Don't sacrifice safety for fireplace efficiency
Recent articles on the energy page about increasing the efficiency of fireplaces have raised a number of questions that need some clarification.
The oxygen supply is one of them.
Most of the houses built prior to the energy crises of the early 1970s had so many loose-fitting doors, windows, and other cracks that several complete air changes would take place in the house every hour.
The tighter construction of newer homes and the retrofitting of older ones for energy efficiency, such as insulation in the walls, weatherstripping, and caulking around windows and doors, have substantially reduced the infiltration of air from the outside.
In these circumstances, then, a roaring fire might consume oxygen in the air faster than it can be replaced from outside -- with potential danger to anyone in the house.
The solution is simple: crack a window about one-quarter of an inch every time you light the fire.
If you plan to use the fireplace consistently, it would pay to duct outside air directly to the fireplace. This would generally be done under the floor, surfacing directly in front of the fire. That way, too, no already-warmed inside air would be lost up the flue and the oxygen supply to the fire would be assured. This applies to wood- and coal-burning stoves, as well as the open hearth. Damper
In one article, headlined ''How to make a grate fire really great,'' the writer, Stanislav Jakuba, recommends ''keeping the damper open to a minimum'' to avoid wasting too much already-warmed inside air up the chimney. This is a long-established practice and is the reason, in fact, why dampers are made so that they can be adjusted to several levels, rather than simply opening wide or shutting tight. However, one reader has questioned the safety of this tactic.
Chief Andrew E. O'Brien of the fire-prevention division of the Boston Fire Department accepts the validity of reducing the damper opening, but he cautions that care must be exercised. If you close the damper too much, he points out, some of the smoke and escaping gases that should exit up the flue may come into the house instead.
According to Mr. Jakuba, his chimney damper has five notches. He starts the fire with the damper on the fourth notch (one lower than wide open) and, once the fire is burning well, reduces the opening to the third notch. When the fire has been reduced to brightly burning coals (no roaring flames, in other words), he cuts the damper down to the second notch.
The adjustment can be maintained as long as no smoke comes out into the room. One approach is to stand with your head by the mantle. If you can smell any hint of smoke, open the damper a notch. Sloping shield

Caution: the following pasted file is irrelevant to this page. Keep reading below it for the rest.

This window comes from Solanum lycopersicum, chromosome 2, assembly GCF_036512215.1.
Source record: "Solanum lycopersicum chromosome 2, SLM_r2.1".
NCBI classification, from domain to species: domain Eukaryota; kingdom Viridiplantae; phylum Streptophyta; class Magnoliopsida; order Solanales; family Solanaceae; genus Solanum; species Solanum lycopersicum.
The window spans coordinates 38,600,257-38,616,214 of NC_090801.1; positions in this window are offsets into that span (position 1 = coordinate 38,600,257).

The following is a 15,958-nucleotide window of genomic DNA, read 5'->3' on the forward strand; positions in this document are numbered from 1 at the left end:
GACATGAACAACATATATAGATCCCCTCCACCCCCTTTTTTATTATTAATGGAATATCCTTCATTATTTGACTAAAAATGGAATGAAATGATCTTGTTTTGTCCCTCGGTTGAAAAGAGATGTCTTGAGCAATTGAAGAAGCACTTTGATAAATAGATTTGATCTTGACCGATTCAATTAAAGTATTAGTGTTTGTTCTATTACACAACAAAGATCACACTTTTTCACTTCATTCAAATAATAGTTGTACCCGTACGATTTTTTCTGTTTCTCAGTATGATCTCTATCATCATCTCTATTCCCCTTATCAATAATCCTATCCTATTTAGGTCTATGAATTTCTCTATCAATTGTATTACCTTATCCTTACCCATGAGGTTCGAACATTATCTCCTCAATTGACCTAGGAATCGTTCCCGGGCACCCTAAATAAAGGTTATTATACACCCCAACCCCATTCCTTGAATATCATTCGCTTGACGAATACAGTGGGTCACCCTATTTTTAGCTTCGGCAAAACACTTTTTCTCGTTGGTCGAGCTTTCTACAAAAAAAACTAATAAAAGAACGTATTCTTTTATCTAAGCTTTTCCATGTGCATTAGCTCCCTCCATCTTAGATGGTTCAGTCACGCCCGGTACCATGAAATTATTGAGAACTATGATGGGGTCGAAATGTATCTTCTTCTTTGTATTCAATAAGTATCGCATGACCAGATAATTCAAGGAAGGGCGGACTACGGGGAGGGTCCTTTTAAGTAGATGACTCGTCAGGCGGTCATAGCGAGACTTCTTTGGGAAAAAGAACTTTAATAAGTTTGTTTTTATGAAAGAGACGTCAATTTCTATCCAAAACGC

The same writer suggests attaching a sloping shield close above the logs to reflect more heat back at the logs and force the flames closer to the back of the fire. Here, too, the advice is the same: lower the shield so long as the flames and smoke exit at the back of the shield.
If any smoke comes out in front of the grate, the shield has been lowered too far and should be raised up a fraction.
The shield should never actually rest on the logs. Doors and screens
A frequent tip for improving fireplace efficiency is to open such obstacles to radiation as glass doors or metal screens once the fire has become established. This is a fairly common practice because screens exclude an estimated one-fifth of all incoming heat. But fire prevention experts feel this practice is dangerous.
An open log fire can always spit glowing embers into a room and, on a windy night, a sudden draft can come down the chimney and blow sparks into the room. Chief O'Brien also cites another reason: Sturdy fire screens are particularly valuable safety aids when young children are in the house.
When it's time to retire at night and there is still a low fire burning in the grate, the damper has to be left open. Later on, with the fire out, the cold air tumbles down the chimney into the house -- unless you do something to prevent it.
The solution is to block the entire fireplace opening with a solid cover, but not with a wooden panel covered with aluminum foil as was suggested in a Monitor article recently.
''Don't use any combustible material in this situation,'' Chief O'Brien cautions.
While aluminum reflects radiant heat to a remarkable degree, it also conducts heat well. For this reason a cover that contains wood could be vulnerable if hot coals were to roll up against it. ''Stick to sheet metal,'' Chief O'Brien suggests.
While aluminium reflects radiant heat to a remarkable degree, it also conducts heat well. For this reason a cover that contains wood could be vulnerable if hot coals were to roll up against it. ''Stick to sheet metal,'' Chief O'Brien suggests.
The fire official also warns against using foam products between the fireplace and the metal cover. The reason is that the foam plastic can give off toxic fumes at high temperatures.